Heritage, 2011, Volume 4 Page: 6
The following text was automatically extracted from the image on this page using optical character recognition software:
Tom C. Doell
This issue of Texas HERITAGE has sev-
eral interesting articles about Galveston
and some of the island's important fami-
lies. One article is about the Moodys, and
another focuses on the Maceo clan and
their gambling establishments. A third
piece details the island's recovery in the
aftermath of Hurricane Ike.
Most of us have been to Galveston to
enjoy its miles of sandy beaches. Nice ho-
tels and rental properties are readily avail-
able for lodging, and there is an abun-
dance of leisure activities. The city has a _
vibrant historic downtown district with
many shops and restaurants and is now served by two cruise
Galveston was discovered by Cabeza de Vaca in 1528.The
first settlers were pirates, and the island was occupied by Jean
Lafitte from 1817 until 1821 when the U.S. Navy removed
him and his raiders. In 1825, the Congress of Mexico estab-
lished the Port of Galveston, and five years later, a customs
house was opened. After adopting an official charter in 1839,
the City of Galveston was incorporated by the Congress of the
Republic of Texas.
Galveston quickly became the most active port west of New
Orleans and the largest city in the Republic. As such, the coast-
al community experienced rapid development: in 1836 a post
office was established, and the island became the site of the
Republic's naval base that same year; the city became home
to the Republic's first cotton press in 1842 and the state's first
insurance company in 1854; and Galveston subsequently wel-
comed gas lights (1856), an opera house (1870), the telephone
(1878), and electric lights in 1883.
By 1900 Galveston had become the biggest cotton port in
the country and the third busiest overall. Forty-five steamship
lines served the city, including the White Star Line, which
provided service between Galveston and Europe. The island
was also a destination for thousands of immigrants coming to
America during the 19th and 20th centuries.
To document this influx of settlers, the Texas Seaport Muse-
um has compiled the nation's only computerized listing of im-
migrants to Galveston. Museum staff transferred records from
passenger manifests provided by the National
Archives, books containing additional source
material, and isolated passenger lists pub-
lished in The Galveston Daily News. In total,
sN 1 the names of more than 130,000 immigrants
have been entered into the museum's database.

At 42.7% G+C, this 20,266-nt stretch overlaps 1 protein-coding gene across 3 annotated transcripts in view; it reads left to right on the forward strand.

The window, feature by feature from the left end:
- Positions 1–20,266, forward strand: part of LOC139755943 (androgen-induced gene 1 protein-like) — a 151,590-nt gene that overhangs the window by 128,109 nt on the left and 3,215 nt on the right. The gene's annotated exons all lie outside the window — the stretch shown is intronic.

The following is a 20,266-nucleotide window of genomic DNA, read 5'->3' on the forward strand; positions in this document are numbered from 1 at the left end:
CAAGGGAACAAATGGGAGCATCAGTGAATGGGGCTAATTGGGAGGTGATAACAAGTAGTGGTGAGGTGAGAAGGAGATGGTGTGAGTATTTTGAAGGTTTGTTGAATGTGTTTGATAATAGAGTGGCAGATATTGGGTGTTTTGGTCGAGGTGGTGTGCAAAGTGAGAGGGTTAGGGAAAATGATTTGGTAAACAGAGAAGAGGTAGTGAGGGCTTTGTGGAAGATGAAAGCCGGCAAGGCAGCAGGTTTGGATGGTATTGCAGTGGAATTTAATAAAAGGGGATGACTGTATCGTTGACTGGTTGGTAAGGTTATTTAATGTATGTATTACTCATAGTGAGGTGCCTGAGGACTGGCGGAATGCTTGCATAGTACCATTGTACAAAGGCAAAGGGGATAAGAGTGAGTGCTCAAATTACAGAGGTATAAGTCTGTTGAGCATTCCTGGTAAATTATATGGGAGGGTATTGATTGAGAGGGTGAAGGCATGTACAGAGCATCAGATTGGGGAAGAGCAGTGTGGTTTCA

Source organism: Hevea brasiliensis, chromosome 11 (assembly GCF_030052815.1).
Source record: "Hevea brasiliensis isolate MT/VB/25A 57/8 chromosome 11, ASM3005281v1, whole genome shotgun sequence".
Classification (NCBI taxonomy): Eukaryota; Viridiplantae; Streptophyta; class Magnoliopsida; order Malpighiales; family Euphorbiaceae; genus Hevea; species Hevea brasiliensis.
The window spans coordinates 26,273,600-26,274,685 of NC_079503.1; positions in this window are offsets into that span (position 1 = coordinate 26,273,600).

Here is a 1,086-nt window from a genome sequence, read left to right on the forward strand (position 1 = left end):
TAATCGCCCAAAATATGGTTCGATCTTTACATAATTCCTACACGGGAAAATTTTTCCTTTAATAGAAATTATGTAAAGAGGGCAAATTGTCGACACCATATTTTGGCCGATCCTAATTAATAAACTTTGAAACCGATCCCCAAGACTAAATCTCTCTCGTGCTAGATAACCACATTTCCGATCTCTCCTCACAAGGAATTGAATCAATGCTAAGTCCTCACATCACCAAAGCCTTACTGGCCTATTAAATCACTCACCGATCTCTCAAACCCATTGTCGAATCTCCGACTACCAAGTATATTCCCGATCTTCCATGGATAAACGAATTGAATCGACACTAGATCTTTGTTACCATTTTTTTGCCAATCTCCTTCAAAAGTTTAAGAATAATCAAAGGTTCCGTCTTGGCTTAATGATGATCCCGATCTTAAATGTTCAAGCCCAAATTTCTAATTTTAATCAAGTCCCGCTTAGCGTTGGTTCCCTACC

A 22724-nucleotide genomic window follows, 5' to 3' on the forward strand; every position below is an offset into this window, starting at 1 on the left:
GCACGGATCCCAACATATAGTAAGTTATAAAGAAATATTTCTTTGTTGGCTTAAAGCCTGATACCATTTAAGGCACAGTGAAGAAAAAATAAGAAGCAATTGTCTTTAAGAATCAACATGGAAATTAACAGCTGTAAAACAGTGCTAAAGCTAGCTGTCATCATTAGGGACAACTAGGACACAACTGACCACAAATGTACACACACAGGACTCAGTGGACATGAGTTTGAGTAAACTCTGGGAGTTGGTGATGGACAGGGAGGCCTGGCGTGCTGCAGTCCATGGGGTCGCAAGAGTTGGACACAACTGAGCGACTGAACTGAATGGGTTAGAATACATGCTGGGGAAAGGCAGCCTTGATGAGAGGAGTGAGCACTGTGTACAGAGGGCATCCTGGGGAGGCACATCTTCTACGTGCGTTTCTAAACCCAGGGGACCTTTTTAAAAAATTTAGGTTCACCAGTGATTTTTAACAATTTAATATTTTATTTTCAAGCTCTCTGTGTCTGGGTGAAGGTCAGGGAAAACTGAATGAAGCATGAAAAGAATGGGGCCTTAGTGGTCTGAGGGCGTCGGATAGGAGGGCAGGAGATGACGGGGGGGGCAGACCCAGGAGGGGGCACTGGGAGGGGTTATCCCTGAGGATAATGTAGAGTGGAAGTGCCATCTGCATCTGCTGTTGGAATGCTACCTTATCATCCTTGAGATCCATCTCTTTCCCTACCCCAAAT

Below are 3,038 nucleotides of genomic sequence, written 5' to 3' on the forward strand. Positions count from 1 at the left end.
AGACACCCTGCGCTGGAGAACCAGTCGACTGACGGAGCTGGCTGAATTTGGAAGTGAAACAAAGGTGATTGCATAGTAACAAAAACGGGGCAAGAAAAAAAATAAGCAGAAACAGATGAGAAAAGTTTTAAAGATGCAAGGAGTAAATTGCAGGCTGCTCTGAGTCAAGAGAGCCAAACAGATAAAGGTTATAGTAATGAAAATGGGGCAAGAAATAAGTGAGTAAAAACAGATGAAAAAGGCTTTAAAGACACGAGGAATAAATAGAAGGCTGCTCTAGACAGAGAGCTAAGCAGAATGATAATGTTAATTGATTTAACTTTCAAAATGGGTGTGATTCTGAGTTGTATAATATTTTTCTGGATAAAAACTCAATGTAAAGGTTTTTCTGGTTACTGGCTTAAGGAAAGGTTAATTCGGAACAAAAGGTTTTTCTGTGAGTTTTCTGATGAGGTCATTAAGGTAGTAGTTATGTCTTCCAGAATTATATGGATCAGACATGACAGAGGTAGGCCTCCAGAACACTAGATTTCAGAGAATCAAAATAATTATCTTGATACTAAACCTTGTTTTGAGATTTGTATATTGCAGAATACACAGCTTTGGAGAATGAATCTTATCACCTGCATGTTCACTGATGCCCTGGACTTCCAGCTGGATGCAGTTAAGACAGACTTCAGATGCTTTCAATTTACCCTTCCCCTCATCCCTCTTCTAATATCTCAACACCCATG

Information includes the names of passengers
and members of their traveling party, age, gen-
der, occupation, country of origin, ship name,
and dates of departure and arrival. Using that
database, I was able to find records of my Ger-
man ancestors, who arrived in Galveston in
My relatives and many others were witness
to the greatness of the island city in 1900. At that time, it was
reported that if population growth continued at its then ac-
celerated rate, Galveston would achieve the stature of New
Orleans, Baltimore, or San Francisco. This was not meant to
be, though, for in September of that year, Galveston was hit
by a massive hurricane, one that still stands as the most deadly
natural disaster to strike this country. More than 6,000 people
were killed-possibly as many as 10,000. One-third of the is-
land, almost 3,600 buildings, was destroyed. Afterwards, the
entire city was raised by eight feet or more and protected by
a new seawall, but Galveston never returned to its pre-storm
greatness. Seventeen years later, when Houston completed fur-
ther dredging to deepen its existing ship channel, much of the
port activity moved there-and along with it, the hope for the
island's economic revival.
But like a fighter who refuses to fall, Galveston's campaign
of renewal did finally succeed when decision-makers and citi-
zens focused on preserving the city's heritage by revitalizing its
historic downtown. This effort spread by prompting the pres-
ervation of the island's maritime and cultural history. Now,
with its bustling tourist business, luxurious historic hotels,
and beautifully preserved architecture, Galveston stands as a
symbol of survival and a shining example for the rest of the
Tom Doell is a businessman from Dallas. Send comments on this
column to: Texas Historical Foundation, P.O. Box 50314, Austin,
6 TEXASHERITAGE I Volume 4 2011
Here’s what’s next.
This issue can be searched. Note: Results may vary based on the legibility of text within the document.
Tools / Downloads
Get a copy of this page or view the extracted text.
Citing and Sharing
Basic information for referencing this web page. We also provide extended guidance on usage rights, references, copying or embedding.
Reference the current page of this Periodical.
Texas Historical Foundation. Heritage, 2011, Volume 4, periodical, 2011; Austin, Texas. (texashistory.unt.edu/ark:/67531/metapth254223/m1/6/: accessed January 17, 2018), University of North Texas Libraries, The Portal to Texas History, texashistory.unt.edu; crediting Texas Historical Foundation.